Soviet Emigres To Israel Plan To Return to U.S.S.R.
Feb. 06, 1987
VIENNA, Austria (AP) _ Twenty-five former Soviet citizens who emigrated to Israel will return to the Soviet Union in the next few days, and 30 to 40 more have asked to go back home, the Soviet consul said today.
Yuri Lysov gave the figures in reply to a question at a news conference organized by the Soviet Embassy for four of the returnees to explain their decision to leave the West.
Hairdresser Leah Shor, manual worker Semyon Kogan, doctor Margarita Kanayeva and her son Joseph each said they were unhappy abroad and thanked the Soviet government for allowing them to return.
Their often emotional statements were regularly punctuated by applause from Soviet journalists and other Soviet emigres who want to return home.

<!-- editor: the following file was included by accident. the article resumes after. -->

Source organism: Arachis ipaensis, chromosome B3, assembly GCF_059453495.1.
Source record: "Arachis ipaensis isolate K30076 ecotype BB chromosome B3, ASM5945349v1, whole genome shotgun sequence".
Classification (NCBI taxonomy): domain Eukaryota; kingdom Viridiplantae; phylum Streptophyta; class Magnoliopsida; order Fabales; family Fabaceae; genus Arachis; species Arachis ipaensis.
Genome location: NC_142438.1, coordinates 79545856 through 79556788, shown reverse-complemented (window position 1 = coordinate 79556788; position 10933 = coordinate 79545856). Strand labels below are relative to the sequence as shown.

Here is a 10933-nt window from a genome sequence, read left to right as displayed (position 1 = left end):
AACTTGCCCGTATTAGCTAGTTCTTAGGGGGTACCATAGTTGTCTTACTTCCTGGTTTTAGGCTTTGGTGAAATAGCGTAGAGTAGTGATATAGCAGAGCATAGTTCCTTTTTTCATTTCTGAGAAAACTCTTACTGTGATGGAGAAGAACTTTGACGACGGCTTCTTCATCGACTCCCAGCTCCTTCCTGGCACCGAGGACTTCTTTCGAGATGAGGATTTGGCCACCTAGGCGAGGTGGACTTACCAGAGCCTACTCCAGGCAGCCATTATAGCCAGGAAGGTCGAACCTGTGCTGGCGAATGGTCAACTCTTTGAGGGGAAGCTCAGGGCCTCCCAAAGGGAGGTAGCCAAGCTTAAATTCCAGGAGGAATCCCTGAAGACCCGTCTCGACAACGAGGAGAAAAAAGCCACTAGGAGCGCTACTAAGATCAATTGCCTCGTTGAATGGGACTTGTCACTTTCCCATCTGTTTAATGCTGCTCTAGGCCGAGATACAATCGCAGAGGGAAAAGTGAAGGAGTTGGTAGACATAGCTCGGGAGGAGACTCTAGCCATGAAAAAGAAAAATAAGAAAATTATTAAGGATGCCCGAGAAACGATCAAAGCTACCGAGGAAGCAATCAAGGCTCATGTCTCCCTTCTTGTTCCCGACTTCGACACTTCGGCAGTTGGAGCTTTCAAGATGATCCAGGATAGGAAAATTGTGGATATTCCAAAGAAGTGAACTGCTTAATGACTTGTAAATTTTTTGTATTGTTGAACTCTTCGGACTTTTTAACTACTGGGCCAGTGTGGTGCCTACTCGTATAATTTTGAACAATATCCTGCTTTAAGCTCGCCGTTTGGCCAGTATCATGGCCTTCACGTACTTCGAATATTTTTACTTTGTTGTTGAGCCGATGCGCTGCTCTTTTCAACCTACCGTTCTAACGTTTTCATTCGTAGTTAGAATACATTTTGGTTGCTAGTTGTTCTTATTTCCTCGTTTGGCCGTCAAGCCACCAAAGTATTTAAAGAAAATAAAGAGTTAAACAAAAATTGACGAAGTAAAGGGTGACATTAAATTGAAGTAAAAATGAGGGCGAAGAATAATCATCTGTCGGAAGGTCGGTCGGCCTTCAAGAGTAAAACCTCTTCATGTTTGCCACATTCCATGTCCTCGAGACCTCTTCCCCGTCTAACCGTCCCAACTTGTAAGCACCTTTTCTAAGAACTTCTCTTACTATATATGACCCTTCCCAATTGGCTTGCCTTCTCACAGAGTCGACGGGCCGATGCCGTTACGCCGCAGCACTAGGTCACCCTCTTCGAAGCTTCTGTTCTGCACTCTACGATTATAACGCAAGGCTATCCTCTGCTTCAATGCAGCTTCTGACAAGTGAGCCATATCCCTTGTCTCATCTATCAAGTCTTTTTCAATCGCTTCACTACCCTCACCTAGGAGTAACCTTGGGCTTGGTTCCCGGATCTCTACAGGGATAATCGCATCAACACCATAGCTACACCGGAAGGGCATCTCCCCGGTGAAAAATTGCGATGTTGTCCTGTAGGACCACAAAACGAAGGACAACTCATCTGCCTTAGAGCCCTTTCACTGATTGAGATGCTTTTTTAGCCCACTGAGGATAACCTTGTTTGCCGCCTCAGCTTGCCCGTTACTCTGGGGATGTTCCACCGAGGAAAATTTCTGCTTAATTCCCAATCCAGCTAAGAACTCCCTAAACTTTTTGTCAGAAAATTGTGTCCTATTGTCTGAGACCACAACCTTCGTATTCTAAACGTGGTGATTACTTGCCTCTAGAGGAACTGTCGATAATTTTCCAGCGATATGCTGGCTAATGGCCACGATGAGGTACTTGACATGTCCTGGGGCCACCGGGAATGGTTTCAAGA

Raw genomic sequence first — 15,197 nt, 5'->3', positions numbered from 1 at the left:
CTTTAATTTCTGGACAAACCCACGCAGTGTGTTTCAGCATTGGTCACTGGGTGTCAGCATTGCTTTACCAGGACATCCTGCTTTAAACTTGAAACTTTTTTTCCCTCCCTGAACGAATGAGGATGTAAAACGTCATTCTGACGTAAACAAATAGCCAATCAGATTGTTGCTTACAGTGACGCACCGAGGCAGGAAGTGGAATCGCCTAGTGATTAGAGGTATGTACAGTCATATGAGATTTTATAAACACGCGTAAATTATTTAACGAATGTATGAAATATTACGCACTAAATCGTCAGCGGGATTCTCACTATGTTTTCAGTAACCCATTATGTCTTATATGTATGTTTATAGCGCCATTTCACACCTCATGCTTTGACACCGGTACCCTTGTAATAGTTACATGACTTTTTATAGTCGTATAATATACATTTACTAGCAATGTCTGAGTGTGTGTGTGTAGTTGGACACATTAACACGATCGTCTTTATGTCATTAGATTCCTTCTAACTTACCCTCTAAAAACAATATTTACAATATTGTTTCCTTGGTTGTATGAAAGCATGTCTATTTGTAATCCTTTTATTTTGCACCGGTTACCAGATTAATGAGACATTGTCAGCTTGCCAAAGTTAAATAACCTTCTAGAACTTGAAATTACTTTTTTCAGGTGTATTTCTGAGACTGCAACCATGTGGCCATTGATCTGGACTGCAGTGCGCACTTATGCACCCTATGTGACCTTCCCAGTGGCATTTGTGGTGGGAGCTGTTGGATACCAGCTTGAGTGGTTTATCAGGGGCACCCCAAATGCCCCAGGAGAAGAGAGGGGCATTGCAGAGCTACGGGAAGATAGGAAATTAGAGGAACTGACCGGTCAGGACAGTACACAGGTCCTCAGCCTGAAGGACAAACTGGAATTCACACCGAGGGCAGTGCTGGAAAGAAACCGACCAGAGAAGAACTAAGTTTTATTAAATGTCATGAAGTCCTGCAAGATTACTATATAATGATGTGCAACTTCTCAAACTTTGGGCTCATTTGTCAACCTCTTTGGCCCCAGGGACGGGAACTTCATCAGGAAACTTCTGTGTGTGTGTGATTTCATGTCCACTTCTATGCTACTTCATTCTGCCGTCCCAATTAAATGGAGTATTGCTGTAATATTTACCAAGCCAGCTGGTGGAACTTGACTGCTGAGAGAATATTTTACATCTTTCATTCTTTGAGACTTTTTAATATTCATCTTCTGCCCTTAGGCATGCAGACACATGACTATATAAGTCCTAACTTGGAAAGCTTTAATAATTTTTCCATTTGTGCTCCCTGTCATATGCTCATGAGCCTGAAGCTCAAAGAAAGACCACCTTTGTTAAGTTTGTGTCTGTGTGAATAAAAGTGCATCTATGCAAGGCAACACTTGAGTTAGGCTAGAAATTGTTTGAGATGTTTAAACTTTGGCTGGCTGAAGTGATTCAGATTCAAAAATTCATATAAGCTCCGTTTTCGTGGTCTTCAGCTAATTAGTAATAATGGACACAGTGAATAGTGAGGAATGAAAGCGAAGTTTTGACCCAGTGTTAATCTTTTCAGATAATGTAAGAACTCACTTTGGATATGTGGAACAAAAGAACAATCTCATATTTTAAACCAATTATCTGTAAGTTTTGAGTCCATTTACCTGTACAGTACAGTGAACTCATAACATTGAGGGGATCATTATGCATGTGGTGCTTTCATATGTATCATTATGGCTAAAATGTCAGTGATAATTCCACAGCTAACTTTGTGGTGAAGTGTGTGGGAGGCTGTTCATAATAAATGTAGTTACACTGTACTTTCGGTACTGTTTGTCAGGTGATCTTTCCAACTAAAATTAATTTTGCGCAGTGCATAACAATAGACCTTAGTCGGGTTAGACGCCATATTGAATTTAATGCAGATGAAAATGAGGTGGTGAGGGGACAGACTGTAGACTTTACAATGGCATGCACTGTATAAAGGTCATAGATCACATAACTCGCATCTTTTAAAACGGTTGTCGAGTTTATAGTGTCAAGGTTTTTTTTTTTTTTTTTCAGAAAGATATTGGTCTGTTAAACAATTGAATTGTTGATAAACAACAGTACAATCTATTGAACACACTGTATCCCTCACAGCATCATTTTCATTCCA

Samuel Zivs, who is chairman of the Soviet anti-Zionist committee, said the decision to allow unhappy emigres to return to the Soviet Union was part of ''a new approach to human questions'' in the Kremlin.
He said that the authorities in Moscow are also reviewing several thousand applications by Soviets who were turned down in their applications to emigrate.
Zivs announced last week in Moscow that the Soviet government has begun a major review of up to 10,000 emigration applications.
Zivs declined in response to a reporter's question to give figures for the number of former Soviet citizens who have returned home amid a blaze of Kremlin publicity which began last fall. Lysov said 13 former emigres left Vienna for Moscow in November.
On Dec. 29, 50 Soviet emigres who had lived in the United States for varying lengths of time returned together on an Aeroflot flight from New York, saying they missed other family members, their motherland, and found life in the United States difficult to adjust to.